Social interaction is critical to one’s well being, but some individuals withdraw from society preferring an isolated existence. Various situations might cause someone to become reclusive, but living a solitary life can be detrimental to their health.
What is a Recluse?
Do you remember that old man who used to live down the street when you were growing up? He peeked out the window when you rode your bike near his home, but he rarely came out of the house? He probably had a reclusive personality and everyone might have referred to him as a hermit.
You might know someone right now behaving just like that old man in your past. They might pass on party invitations, and stay to themselves on the weekends. While a little “alone” time is good for everyone, too much might indicate a problem. These individuals may have become a recluse to escape attention, because they become anxious in a crowd or fear judgment by others. They might choose to be a loner to hide an addiction, because of a phobia or even because of Post Traumatic Stress.
Reclusiveness and Mental Health
Friends celebrate life’s victories with us as well as help us weather life’s storms. Someone who is reclusive rarely has many friends, which MayoClinic.com reports can erode mental health. Their article, “Friendships: Enrich your life and improve your health” provides a list of benefits to forming friendships, including therapeutic conversation, boosting happiness, improving self-worth, and reducing stress. Personal connections are powerful anti-depressants, and depression and anxiety are often found in someone with reclusive tendencies.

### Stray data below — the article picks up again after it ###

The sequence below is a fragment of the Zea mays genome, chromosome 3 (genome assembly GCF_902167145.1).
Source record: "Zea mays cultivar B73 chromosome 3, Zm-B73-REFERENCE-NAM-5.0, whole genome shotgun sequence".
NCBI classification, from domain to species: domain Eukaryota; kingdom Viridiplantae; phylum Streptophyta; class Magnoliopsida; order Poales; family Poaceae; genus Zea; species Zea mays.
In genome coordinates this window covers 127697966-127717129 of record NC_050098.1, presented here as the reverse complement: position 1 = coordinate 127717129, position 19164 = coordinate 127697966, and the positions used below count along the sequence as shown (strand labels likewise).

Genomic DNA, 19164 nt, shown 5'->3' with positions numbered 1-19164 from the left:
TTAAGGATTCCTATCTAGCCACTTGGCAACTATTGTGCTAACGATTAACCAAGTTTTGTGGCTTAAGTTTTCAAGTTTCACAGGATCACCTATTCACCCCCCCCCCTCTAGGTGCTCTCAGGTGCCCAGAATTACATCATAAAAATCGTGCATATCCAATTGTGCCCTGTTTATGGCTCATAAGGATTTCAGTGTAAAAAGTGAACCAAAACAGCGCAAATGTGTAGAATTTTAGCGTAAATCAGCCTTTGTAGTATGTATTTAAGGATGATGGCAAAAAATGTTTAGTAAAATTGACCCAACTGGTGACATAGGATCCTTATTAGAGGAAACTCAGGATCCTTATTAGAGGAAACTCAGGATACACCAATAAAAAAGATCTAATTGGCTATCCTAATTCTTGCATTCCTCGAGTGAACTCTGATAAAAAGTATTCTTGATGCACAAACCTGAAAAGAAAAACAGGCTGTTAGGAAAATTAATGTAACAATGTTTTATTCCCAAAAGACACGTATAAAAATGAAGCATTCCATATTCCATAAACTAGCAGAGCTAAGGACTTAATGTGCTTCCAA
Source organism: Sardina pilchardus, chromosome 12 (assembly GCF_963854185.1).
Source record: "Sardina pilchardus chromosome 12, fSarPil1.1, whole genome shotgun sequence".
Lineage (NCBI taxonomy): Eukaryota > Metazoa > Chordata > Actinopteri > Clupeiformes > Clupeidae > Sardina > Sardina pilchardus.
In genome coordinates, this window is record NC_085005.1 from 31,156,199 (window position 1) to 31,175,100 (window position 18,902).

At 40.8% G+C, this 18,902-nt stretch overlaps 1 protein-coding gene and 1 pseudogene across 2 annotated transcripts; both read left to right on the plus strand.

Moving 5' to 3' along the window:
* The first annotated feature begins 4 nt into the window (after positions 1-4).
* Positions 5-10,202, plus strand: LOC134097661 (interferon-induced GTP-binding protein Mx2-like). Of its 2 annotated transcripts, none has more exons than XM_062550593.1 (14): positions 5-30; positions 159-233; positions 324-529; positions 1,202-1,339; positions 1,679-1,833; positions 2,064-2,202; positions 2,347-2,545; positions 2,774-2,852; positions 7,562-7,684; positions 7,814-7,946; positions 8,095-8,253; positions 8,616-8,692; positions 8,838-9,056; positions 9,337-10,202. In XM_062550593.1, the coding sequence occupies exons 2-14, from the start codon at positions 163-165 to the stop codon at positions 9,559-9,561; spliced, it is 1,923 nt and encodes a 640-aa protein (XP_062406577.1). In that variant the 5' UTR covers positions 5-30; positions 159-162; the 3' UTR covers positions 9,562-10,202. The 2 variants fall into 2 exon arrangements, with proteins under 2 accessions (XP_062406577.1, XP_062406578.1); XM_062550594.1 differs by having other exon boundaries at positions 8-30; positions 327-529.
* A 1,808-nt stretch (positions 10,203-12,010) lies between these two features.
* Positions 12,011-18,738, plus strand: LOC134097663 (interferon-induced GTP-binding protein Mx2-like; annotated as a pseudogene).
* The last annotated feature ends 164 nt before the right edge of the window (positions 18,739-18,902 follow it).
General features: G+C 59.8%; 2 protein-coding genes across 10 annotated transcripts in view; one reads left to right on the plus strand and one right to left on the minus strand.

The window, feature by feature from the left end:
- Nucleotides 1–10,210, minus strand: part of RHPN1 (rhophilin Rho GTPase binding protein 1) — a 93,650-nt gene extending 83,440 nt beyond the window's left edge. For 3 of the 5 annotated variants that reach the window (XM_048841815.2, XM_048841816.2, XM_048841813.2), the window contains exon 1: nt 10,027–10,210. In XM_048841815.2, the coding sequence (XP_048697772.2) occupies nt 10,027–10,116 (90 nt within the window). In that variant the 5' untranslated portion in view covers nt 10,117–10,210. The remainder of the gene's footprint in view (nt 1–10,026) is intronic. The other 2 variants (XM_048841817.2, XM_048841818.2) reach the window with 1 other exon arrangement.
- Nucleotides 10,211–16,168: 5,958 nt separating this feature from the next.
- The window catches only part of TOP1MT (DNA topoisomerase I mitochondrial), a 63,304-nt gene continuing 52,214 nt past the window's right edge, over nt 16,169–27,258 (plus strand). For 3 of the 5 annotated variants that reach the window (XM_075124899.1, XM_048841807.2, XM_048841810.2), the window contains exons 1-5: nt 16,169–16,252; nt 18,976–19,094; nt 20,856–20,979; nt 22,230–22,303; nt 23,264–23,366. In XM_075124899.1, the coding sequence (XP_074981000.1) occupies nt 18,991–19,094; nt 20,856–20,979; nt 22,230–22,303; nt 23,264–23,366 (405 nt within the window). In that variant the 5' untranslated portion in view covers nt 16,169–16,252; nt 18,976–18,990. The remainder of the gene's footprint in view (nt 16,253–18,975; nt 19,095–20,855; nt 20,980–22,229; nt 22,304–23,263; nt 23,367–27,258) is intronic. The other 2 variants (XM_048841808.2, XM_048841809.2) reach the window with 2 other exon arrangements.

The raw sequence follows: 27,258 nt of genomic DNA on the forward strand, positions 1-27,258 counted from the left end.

Physical Health of a Hermit-type Person
Someone void of friends may develop unhealthy eating or drinking habits, ignore health issues and become depressed. Without friends to encourage him to find solutions, someone reclusive may ignore issues until they develop into serious conditions beyond repair.
The Health Habits website talks about reclusive behavior in their article “Loneliness worse for your heath than smoking and obesity.” In the article, they write about Dr. Cacioppo, a distinguished professor at the University of Chicago, who began studying a field they called “social neuroscience” over twenty years ago. His studies showed that a life of solitude can lead to a host of health issues in addition to mental problems like depression and sadness. Cacioppo’s research uncovered the fact that social isolation or “loneliness” disrupts a person’s perceptions about life, how they behave and their physical well being, and can even lead to early death. Physical health issues from reclusiveness can include high blood pressure, increased stress levels, weakened immune system, insomnia, food cravings and addictions
Neil Diamond may have made being a “Solitary Man” sound romantic and honorable but, in reality, it is a self-imposed prison with a life sentence. If you know someone who has become reclusive and has withdrawn from life into their shell, find a way to interact and become their friend. Even one friendship can help improve their chances for a longer life.
Wikipedia: John Cacioppo
Health Habits website